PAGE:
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How sci-fi fandom led to a career in industry

May 19, 2022
Thomas Wilk, our resident science fiction fan, considers his own alternate engineering future.

One of the most rewarding aspects of working as chief editor for Plant Services is also the one that carries a great deal of responsibility: the ability to identify the stories that matter most in our industry, and then share them with you.

From the Editor

This article is part of our monthly From the Editor column. Read more from Thomas Wilk.

Working in this field represents one of the two career options that most appealed to me in my late teens and early 20s. I spent a lot of time in high school reading science fiction, which has been described as the literature of change. Most of my interest leaned toward “hard sci-fi,” which bases its storytelling around the possible future implications of real scientific advances. Some writers in this group include Charles Sheffield, Joan Slonczewski, and Gregory Benford, each of whom have the ability to not only explain complex scientific concepts but also to make them relevant to our everyday lives and choices. 

Since that time, my career has followed the path of the technical communicator. This was not always a deliberate choice. In college, I started out studying chemistry, having been inspired in high school by an excellent science teacher (and by a lot of hard sci-fi) to focus on how to solve pressing real-life engineering problems.

However, after spending two years trying to master the art of lab work and not doing so well (and running into the brick wall known as physical chemistry), I switched to my other passion, literature, and earned a degree in English with a math and chemistry minor. During those years I also worked for the college newspaper, The Daily Illini. It wasn’t the science beat, but it was a good position to be in when breaking science news would happen, such as when an uncontrolled thermite reaction demo in the university chemlab almost killed some onlookers.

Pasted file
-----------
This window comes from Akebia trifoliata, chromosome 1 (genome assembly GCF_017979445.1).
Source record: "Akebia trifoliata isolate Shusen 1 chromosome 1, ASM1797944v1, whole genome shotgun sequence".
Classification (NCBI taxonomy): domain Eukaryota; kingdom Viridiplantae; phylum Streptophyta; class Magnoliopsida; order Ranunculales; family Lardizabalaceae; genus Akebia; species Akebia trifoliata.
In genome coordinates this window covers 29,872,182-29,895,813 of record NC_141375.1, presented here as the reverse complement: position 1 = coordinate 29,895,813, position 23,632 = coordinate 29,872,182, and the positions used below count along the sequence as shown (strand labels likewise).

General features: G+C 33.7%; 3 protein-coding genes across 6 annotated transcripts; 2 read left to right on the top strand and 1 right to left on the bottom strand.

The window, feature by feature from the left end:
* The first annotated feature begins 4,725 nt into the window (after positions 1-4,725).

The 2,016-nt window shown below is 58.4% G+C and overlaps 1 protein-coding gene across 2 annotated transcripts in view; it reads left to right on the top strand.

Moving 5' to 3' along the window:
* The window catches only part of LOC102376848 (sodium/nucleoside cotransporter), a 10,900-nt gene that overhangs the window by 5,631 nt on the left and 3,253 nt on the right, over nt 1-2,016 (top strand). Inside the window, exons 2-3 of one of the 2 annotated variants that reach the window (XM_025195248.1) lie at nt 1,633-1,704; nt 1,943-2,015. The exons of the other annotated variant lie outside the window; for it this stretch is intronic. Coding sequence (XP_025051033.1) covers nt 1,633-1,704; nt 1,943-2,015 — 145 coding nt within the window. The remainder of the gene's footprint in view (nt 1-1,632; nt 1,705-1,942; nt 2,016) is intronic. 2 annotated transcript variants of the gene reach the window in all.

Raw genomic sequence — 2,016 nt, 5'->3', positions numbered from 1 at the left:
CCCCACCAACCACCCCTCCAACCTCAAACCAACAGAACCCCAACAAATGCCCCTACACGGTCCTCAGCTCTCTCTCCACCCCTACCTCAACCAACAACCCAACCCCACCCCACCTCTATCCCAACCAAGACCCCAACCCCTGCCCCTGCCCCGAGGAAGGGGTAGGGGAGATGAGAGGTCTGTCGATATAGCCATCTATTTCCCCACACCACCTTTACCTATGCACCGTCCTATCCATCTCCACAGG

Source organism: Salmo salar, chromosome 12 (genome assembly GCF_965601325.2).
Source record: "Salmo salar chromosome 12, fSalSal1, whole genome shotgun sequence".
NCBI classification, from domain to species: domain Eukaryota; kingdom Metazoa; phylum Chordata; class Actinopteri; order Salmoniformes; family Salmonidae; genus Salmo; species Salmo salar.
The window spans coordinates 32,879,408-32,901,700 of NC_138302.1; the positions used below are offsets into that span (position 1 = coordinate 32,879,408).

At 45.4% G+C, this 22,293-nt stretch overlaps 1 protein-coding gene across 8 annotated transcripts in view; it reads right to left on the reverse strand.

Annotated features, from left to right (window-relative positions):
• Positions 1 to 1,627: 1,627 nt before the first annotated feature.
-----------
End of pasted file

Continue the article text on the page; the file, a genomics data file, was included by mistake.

My next career stop was Ohio State University where I taught writing courses geared towards engineering undergrads. The stop after that was with Battelle Memorial Institute, working with environmental scientists to turn field data into reports for the DoD and EPA. Finally, I spent 8 years as lead content developer for Panduit, working with the B2B press and helping that company tell its own environmental story.

And the other career option, the path in my case which was not taken? That would be environmental scientist. And it’s amazing and frustrating to consider that one of the biggest stories of the ’80s, climate change, has only increased in urgency over the past several decades.

That was the story that drew me toward environmental science in the first place, and since that time, instead of being part of a direct engineering solution, I’ve quietly worked with students, scientists, and now plant practitioners to fight the good fight for the sake of our planet. Our Big Picture Interview this month with Peter Garforth is one of those opportunities.

You can hear our full conversation as part of Plant Services’ Tool Belt podcast. And here’s to a future where the challenges of climate change are resolved.

This story originally appeared in the May 2022 issue of Plant Services. Subscribe to Plant Services here.

About the Author: Thomas Wilk
Thomas Wilk joined Plant Services as editor in chief in 2014. Previously, Wilk was content strategist / mobile media manager at Panduit. Prior to Panduit, Tom was lead editor for Battelle Memorial Institute's Environmental Restoration team, and taught business and technical writing at Ohio State University for eight years. Tom holds a BA from the University of Illinois and an MA from Ohio State University.
About the Author

Thomas Wilk | editor in chief

Thomas Wilk joined Plant Services as editor in chief in 2014. Previously, Wilk was content strategist / mobile media manager at Panduit. Prior to Panduit, Tom was lead editor for Battelle Memorial Institute's Environmental Restoration team, and taught business and technical writing at Ohio State University for eight years. Tom holds a BA from the University of Illinois and an MA from Ohio State University